How the Navajo’s Cultural Values Are Driving COVID Vaccinations

COVID-19 has actually eliminated Native Americans at two times the rate of White Americans, underscoring the health injustices and deep-rooted distrust tribal countries have of federal government entities.

Dr Mary Hasbah Roessel

The Navajo nation occupies the largest Native American booking in the United States, spanning New Mexico, Arizona, and Utah. Since mid-October, the country had reported more than 34,000 COVID-19 cases and 1,400 deaths in its jurisdiction.

And yet, Native Americans have the highest vaccination rates of any significant racial or ethnic group in the United States. Like lots of other tribal nations, the Navajo needed to accept Western science to recover its social custom-mades and ceremonies. “Were a really social culture, so needing to separate actually impacted our mental health,” said Mary Hasbah Roessel, MD, DLFAPA, a Navajo psychiatrist who is connected with Santa Fe Indian Hospital in New Mexico.

Q: What changes took place within the Navajo nation to get people vaccinated? What function did the federal Indian Health Service have in promoting this?
A: There had to be a shift in approval of the vaccinations. I think what particularly assisted the Navajo nation was seeing the IHS rise and provide access for vaccinations and treatments early on.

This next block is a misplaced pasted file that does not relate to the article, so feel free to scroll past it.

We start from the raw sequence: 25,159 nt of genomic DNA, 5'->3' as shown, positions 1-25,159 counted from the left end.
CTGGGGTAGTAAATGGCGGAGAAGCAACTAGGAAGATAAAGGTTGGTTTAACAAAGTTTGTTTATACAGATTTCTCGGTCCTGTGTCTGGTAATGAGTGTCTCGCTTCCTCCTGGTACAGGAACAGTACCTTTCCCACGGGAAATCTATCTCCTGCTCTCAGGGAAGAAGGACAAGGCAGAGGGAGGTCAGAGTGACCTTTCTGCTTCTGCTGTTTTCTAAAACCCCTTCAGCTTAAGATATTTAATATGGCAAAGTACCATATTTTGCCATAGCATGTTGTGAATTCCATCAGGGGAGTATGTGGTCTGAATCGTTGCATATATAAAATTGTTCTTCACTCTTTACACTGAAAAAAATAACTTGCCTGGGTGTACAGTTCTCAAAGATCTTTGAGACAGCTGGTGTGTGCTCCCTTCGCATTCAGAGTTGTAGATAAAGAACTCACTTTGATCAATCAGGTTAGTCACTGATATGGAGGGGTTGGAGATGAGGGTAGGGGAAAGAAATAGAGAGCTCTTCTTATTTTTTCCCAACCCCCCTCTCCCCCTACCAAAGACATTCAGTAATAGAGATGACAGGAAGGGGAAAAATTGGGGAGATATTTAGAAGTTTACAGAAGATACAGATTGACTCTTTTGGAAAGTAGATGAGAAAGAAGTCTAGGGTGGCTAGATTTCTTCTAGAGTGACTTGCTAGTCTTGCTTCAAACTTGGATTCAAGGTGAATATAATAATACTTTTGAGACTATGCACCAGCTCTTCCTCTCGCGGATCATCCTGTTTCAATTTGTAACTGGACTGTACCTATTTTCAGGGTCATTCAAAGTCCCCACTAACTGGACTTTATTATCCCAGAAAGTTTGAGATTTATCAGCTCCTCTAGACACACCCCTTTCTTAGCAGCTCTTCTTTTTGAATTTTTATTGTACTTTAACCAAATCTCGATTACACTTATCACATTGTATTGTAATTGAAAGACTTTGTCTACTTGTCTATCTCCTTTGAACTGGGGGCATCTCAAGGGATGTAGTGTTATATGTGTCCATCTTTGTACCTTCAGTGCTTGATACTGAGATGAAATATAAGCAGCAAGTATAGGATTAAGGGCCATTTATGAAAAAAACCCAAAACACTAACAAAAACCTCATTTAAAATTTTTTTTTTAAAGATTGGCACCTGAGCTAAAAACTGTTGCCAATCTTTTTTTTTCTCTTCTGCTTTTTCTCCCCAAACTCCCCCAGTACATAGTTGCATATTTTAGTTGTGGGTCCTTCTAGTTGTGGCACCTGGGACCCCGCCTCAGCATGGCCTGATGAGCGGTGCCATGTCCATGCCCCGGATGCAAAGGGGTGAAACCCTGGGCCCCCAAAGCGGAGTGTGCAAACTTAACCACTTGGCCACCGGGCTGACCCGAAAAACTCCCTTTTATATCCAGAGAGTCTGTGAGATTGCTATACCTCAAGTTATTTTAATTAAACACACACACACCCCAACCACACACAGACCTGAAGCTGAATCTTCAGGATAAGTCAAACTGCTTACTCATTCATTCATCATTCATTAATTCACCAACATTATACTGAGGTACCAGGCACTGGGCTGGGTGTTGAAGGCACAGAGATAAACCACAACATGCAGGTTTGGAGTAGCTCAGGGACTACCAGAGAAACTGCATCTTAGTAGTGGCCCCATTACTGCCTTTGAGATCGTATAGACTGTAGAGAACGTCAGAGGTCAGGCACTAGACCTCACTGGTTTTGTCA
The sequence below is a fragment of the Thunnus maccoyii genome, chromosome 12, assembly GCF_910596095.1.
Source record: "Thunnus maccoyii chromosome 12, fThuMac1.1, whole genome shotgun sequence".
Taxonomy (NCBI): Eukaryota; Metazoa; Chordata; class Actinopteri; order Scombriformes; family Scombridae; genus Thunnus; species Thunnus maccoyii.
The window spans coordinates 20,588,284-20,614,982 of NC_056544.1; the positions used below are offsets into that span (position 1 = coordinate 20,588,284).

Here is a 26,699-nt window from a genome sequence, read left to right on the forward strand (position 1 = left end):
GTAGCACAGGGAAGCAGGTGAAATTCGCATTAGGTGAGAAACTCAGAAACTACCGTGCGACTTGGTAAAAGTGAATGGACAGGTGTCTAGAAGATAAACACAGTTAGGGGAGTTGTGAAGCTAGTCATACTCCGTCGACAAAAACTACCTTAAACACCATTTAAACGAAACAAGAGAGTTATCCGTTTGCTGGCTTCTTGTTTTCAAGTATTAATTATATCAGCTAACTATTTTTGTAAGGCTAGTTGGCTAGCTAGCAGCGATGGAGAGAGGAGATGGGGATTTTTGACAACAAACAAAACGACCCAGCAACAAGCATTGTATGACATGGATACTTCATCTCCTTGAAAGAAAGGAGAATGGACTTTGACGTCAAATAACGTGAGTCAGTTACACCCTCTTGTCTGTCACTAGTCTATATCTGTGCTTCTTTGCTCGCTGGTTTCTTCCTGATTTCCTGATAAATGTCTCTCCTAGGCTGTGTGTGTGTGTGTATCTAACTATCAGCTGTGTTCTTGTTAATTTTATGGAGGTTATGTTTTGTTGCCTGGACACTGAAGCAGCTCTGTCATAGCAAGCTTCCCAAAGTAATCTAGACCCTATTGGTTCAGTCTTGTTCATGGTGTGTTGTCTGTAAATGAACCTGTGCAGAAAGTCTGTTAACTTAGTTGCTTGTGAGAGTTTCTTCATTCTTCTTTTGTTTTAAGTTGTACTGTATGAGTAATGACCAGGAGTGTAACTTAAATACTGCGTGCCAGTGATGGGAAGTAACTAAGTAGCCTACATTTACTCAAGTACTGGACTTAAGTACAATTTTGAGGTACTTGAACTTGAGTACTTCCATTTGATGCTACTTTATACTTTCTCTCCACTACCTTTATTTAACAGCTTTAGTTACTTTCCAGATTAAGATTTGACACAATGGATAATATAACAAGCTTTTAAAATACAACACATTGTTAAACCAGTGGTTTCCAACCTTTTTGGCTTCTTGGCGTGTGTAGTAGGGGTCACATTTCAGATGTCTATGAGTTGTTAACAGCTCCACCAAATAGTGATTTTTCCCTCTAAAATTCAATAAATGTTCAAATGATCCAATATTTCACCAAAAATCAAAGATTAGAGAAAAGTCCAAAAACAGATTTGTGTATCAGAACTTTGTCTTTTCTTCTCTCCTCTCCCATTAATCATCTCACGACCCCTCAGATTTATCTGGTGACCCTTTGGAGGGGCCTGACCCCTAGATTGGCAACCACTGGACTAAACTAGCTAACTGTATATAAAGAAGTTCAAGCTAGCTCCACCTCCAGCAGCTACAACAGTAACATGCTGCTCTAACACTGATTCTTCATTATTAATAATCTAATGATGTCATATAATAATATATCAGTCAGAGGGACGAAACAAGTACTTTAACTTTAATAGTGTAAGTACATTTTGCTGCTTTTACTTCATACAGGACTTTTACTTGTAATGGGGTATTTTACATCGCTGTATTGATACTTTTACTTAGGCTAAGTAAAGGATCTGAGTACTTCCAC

With the IHS, we went into a catastrophe response mode with all-hands-on deck meetings. We needed to determine how we might access mass vaccination centers. Partnering with the Navajo Department of Health, we did that right now with medical facilities and little centers throughout the Navajo nation. Casinos owned by tribal entities that closed during COVID were and reopened used as vaccination centers.
Vaccinations were sent out to us fairly rapidly. I ended up getting immunized in December 2020, when it was very first presented.

Native and Navajo individuals have actually hesitated to count on federal government services. COVID decreased that preconception to access its services due to the fact that IHS came through with the vaccines. Even the Navajo Department of Health partnered with the Indian Health Service to provide culturally relevant campaigns that explain why the vaccine is important.

I think since people were so affected, they saw something important with the vaccine. Provided the education and gain access to, people were prepared to get vaccinated. They recognized if an entire household got immunized, they might see early on that they might be social once again.

In an interview with this wire service, Roessel explained the collaborations that set in motion a country of more than 250,000 people to get immunized.
Concern: Why has the death rate been so high in the Navajo country?

Theres a lot of hardship, a high unemployment rate. Some people had to go to work off reservation and were possibly bringing the infection home. Elders were susceptible to getting the infection, and there was little capability to isolate if somebody wasnt having symptoms.
For that reason, the rate of cases escalated early on. We were disproportionately affected. The Navajo country per capita had the highest rate of cases in any state.